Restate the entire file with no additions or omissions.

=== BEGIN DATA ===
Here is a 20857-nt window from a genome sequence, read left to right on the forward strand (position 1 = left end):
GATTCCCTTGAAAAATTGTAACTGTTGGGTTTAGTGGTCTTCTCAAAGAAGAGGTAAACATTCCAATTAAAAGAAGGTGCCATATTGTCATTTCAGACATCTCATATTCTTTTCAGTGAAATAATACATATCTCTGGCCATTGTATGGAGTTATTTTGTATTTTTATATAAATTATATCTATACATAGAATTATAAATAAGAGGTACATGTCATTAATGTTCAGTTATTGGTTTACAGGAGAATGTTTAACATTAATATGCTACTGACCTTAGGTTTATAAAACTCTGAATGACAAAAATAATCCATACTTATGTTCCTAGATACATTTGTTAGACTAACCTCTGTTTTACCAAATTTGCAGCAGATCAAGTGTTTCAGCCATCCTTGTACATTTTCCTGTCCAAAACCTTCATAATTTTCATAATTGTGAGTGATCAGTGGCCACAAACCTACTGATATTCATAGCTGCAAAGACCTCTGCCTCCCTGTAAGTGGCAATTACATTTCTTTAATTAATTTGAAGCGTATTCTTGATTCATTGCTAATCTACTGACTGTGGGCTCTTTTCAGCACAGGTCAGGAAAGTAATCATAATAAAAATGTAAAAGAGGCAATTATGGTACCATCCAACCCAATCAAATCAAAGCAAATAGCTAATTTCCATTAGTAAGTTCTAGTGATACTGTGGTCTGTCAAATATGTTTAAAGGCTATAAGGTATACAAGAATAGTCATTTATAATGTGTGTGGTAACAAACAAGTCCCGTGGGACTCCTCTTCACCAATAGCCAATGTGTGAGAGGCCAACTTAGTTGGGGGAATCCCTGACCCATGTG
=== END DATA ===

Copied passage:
Here is a 20857-nt window from a genome sequence, read left to right on the forward strand (position 1 = left end):
GATTCCCTTGAAAAATTGTAACTGTTGGGTTTAGTGGTCTTCTCAAAGAAGAGGTAAACATTCCAATTAAAAGAAGGTGCCATATTGTCATTTCAGACATCTCATATTCTTTTCAGTGAAATAATACATATCTCTGGCCATTGTATGGAGTTATTTTGTATTTTTATATAAATTATATCTATACATAGAATTATAAATAAGAGGTACATGTCATTAATGTTCAGTTATTGGTTTACAGGAGAATGTTTAACATTAATATGCTACTGACCTTAGGTTTATAAAACTCTGAATGACAAAAATAATCCATACTTATGTTCCTAGATACATTTGTTAGACTAACCTCTGTTTTACCAAATTTGCAGCAGATCAAGTGTTTCAGCCATCCTTGTACATTTTCCTGTCCAAAACCTTCATAATTTTCATAATTGTGAGTGATCAGTGGCCACAAACCTACTGATATTCATAGCTGCAAAGACCTCTGCCTCCCTGTAAGTGGCAATTACATTTCTTTAATTAATTTGAAGCGTATTCTTGATTCATTGCTAATCTACTGACTGTGGGCTCTTTTCAGCACAGGTCAGGAAAGTAATCATAATAAAAATGTAAAAGAGGCAATTATGGTACCATCCAACCCAATCAAATCAAAGCAAATAGCTAATTTCCATTAGTAAGTTCTAGTGATACTGTGGTCTGTCAAATATGTTTAAAGGCTATAAGGTATACAAGAATAGTCATTTATAATGTGTGTGGTAACAAACAAGTCCCGTGGGACTCCTCTTCACCAATAGCCAATGTGTGAGAGGCCAACTTAGTTGGGGGAATCCCTGACCCATGTG